The irony of this situation is that those limited experiments (the PoCs) will only provide estimates based on more or less optimistic assumptions. Any guesstimate that is rationally sound enough will provide just as credible values and at the end of the day, most prospects will say that anyway “we are different“, “our situation is special” or another variation of this kind, rejecting the estimates.

This tends to give reason to my first boss in consulting who one day told me: “when you have no benchmark, invent one“.


About the author, Chris HOHMANN

Chris HOHMANN, Frenchman, consultant, author, blogger and Youtuber

View Christian HOHMANN's profile on LinkedIn

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3 thoughts on “Industry 4.0 on the edge of the chasm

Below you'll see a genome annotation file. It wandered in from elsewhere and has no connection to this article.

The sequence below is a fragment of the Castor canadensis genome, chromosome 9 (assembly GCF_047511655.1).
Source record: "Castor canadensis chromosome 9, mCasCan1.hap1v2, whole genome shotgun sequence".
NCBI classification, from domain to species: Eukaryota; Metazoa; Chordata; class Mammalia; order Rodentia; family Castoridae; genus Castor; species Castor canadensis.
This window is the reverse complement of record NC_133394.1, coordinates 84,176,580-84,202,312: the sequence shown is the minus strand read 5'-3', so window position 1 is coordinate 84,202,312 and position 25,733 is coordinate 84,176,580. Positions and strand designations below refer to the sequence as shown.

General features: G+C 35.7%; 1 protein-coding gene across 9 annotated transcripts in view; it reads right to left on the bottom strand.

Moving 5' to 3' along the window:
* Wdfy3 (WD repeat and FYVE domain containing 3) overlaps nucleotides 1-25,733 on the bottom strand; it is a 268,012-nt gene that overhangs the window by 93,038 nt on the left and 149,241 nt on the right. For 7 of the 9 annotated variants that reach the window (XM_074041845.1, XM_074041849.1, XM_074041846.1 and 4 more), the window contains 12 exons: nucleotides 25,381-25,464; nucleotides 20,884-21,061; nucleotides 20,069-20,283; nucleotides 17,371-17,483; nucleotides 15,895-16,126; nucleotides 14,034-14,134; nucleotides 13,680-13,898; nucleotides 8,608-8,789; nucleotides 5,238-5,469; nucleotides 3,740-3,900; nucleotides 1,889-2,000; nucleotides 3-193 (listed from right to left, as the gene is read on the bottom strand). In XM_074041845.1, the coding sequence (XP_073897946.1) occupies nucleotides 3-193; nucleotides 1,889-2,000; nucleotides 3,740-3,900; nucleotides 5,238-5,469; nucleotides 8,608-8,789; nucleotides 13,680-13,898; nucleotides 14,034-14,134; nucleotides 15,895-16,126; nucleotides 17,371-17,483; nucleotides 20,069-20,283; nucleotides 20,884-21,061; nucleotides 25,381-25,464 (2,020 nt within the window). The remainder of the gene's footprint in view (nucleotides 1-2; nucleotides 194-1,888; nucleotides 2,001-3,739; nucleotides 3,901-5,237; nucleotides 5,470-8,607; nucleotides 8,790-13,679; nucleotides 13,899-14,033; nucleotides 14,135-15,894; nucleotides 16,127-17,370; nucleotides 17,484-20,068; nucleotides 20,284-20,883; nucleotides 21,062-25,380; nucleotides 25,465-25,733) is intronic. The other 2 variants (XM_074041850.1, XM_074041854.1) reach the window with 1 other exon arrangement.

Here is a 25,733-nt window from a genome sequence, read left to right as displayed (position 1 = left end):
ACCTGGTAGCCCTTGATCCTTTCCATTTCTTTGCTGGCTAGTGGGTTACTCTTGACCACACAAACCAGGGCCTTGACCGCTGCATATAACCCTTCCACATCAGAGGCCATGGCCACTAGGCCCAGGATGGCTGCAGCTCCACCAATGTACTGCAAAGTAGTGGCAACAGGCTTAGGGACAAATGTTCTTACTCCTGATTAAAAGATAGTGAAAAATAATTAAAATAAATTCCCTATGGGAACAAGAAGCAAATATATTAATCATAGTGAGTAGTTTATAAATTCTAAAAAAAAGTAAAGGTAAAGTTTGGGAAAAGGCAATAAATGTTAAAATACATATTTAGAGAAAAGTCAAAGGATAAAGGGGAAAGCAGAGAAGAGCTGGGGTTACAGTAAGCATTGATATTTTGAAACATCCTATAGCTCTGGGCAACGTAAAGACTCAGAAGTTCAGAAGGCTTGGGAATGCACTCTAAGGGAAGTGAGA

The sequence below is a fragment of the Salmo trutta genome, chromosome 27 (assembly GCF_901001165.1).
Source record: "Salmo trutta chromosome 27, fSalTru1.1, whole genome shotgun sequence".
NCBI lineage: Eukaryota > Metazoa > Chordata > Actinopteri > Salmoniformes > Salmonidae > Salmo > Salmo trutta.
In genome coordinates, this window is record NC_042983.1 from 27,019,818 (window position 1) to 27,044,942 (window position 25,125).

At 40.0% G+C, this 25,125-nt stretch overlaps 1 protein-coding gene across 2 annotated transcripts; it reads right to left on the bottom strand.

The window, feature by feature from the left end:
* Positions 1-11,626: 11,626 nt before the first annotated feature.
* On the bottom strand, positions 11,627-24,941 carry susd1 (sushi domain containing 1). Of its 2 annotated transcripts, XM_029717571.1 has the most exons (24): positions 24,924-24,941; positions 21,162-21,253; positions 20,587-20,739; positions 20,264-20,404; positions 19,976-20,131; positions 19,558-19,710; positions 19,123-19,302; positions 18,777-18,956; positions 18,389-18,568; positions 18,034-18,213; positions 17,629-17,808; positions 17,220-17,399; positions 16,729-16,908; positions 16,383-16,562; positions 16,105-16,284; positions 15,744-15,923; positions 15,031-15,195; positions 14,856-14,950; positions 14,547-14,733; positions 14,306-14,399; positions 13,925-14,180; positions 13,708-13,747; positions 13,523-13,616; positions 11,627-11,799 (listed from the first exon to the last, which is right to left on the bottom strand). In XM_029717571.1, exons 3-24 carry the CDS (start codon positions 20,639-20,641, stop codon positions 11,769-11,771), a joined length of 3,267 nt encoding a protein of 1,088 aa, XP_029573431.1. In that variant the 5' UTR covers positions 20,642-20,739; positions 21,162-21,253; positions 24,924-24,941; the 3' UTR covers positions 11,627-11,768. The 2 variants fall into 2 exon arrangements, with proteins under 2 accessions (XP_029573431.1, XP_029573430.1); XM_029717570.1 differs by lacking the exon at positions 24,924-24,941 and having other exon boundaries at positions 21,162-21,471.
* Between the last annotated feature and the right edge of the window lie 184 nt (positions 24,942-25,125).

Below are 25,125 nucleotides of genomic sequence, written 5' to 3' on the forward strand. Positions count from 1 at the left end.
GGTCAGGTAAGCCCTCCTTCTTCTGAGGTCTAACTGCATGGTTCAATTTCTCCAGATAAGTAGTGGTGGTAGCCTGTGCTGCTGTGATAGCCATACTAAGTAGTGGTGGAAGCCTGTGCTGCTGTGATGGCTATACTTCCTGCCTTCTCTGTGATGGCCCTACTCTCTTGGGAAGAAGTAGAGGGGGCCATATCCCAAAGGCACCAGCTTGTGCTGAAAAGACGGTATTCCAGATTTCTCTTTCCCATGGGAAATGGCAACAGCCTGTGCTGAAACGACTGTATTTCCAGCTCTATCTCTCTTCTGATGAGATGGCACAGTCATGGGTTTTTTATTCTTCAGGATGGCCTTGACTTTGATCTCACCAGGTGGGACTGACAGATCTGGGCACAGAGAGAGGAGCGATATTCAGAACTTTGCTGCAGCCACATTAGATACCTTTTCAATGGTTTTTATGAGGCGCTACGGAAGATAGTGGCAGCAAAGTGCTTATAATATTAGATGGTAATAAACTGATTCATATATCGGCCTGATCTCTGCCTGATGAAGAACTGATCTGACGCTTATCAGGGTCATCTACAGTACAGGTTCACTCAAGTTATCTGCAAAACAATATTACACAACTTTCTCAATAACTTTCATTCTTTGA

1. I would say that Industry 4.0 has morphed a bit from its original inception as “state”-defined and driven notion for how technology (in general) can be leveraged in improve overall national productivity levels to more of a vendor-defined and driven notion of how companies (of all sorts, but primarily manufacturing-related) might employ a wide range of currently in vogue technologies that fall within a fairly consistent/stable portfolio of technology categories (i.e., Big Data and Analytics, Cloud-based Computing, Cybersecurity, Horizontal and Vertical Integration, Robotics/Automation, Augmented Reality, Additive Manufacturing, Simulation, and the Internet of Things). Interestingly, many of these categories contain technologies that have been around for decades and were once (decades ago) part of another vendor-driven push to promote them.